Open Letter on the Damage to UIUC
More than three dozen scheduled talks and multiple conferences across a variety of disciplines – including, for example, this year’s entire colloquium series in the Department of Philosophy – have already been canceled, and more continue to be canceled, as outside speakers have withdrawn in response to the university’s handling of Dr. Salaita’s case…
An open rank search in Philosophy attracted 80% fewer applicants at the rank of associate or full professor than a senior search in the same area of specialization just last year.
Those are excerpts from an open letter to Dr. Timothy Killeen, the next president of the University of Illinois system, from the chairs, directors, and heads of various departments, programs, and centers at UIUC.
Kirk Sanders, chair of the philosophy department there, writes:
A group of thirty-four Executive Officers from the University of Illinois at Urbana-Champaign is releasing an open letter to Dr. Timothy Killeen, the next President of the University of Illinois system. In the letter, the thirty-four chairs, directors, and heads address the damage that has been done to the campus in the wake of the decision to revoke an offer of a tenured position in American Indian Studies to Dr. Steven Salaita. The letter seeks to inform Dr. Killeen about this damage as well as the further damage that may come in the form of a censure from the American Association of University Professors. It also asks him to affirm the University’s commitment to robust notions of free speech and academic freedom and to principles of shared governance.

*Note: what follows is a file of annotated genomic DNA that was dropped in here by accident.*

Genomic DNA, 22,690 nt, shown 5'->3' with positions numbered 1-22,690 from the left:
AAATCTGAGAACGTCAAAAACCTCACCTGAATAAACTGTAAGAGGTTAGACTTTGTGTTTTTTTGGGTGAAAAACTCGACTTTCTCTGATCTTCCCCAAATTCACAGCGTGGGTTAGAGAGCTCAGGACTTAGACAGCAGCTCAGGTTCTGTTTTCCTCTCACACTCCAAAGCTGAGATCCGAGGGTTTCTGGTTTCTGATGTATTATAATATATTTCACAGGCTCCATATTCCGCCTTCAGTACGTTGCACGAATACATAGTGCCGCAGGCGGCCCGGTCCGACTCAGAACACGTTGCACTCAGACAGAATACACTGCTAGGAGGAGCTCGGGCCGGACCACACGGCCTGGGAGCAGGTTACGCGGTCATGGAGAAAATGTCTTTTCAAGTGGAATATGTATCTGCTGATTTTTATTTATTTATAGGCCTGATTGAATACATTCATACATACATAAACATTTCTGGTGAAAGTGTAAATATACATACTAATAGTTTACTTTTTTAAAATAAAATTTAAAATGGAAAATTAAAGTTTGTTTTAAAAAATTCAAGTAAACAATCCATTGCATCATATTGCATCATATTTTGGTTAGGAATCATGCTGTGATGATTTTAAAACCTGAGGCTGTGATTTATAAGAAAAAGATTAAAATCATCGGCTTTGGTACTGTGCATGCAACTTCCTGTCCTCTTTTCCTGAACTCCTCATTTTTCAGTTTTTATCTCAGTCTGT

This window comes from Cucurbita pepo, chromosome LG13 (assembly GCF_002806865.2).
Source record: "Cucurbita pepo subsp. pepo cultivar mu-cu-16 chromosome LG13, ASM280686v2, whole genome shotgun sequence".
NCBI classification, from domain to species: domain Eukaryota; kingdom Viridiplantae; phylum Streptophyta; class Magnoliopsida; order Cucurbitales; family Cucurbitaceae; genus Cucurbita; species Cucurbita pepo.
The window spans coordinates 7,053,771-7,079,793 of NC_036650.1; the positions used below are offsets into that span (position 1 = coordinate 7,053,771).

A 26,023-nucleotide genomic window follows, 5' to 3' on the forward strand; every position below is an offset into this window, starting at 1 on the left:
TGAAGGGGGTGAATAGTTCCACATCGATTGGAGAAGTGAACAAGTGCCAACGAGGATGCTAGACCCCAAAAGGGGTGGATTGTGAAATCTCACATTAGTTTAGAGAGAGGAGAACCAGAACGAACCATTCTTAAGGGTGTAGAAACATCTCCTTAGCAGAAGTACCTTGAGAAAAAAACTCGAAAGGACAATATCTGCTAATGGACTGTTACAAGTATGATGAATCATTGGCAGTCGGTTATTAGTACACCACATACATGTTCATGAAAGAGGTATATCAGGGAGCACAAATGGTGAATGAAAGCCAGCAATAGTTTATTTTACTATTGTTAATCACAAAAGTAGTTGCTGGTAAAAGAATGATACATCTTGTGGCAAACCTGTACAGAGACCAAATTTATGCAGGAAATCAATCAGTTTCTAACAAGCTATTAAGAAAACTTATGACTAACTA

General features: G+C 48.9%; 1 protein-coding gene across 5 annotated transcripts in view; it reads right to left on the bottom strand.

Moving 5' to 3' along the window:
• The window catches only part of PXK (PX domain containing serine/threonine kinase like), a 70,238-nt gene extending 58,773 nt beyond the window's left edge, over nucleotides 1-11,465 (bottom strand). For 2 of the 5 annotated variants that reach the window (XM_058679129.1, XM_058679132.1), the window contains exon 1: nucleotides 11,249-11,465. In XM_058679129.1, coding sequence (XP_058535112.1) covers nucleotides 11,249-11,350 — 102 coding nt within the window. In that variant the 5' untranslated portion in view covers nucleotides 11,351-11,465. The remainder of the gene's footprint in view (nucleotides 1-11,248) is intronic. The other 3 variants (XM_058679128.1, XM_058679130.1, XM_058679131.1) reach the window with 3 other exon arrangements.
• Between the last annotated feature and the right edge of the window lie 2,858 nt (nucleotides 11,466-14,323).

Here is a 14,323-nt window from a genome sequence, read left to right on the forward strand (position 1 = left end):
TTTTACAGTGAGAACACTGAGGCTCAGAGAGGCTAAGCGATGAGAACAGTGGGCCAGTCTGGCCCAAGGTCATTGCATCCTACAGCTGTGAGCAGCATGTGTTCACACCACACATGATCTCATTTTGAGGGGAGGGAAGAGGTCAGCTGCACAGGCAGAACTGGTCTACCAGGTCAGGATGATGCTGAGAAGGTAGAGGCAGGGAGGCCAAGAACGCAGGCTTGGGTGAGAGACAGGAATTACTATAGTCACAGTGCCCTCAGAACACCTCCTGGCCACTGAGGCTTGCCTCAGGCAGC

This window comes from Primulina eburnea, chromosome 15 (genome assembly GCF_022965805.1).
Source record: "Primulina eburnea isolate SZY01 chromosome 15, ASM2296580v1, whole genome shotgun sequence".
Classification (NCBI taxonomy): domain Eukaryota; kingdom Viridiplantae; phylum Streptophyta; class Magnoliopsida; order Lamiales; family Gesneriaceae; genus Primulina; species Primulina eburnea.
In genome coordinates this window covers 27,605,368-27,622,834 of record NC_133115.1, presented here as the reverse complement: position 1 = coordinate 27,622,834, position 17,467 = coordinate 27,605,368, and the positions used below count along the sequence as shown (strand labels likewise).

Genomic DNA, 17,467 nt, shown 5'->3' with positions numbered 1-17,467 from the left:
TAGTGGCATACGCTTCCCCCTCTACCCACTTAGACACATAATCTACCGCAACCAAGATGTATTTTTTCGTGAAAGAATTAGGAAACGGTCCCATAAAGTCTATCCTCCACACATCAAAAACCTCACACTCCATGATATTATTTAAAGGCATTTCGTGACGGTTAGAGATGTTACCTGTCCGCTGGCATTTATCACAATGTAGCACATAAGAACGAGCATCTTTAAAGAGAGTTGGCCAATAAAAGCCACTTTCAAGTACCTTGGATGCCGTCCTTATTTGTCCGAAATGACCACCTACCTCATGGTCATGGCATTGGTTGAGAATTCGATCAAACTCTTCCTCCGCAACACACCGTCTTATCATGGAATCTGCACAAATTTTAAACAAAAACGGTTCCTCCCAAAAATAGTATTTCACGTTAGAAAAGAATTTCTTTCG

This open letter emerges from discussions among a diverse group of campus leaders about ways of helping heal divisions and moving the campus forward in the wake of the Salaita decision. The initial impetus for the letter came from the leaders of fourteen of the units that had earlier issued statements of no confidence in senior university officials and/or their actions. Those fourteen Executive Officers have been joined by a large number of other campus leaders who are concerned about the long-term effects of the case on the mission of the campus.
The letter outlines the negative impact of the Salaita decision on those departments most directly affected by the matter and discusses core institutional values threatened by the manner in which senior university officials have handled the case and its aftermath. The signatories to the letter span a variety of disciplines and represent a range of opinions about the specific details of the Salaita matter. In coming together through this open letter to the new president, they invite Dr. Killeen as well as senior UIUC officials to lead the campus forward by acknowledging the damage done by the Salaita matter and unambiguously reaffirming the university’s commitment to academic freedom and free speech and to fundamental principles of shared governance.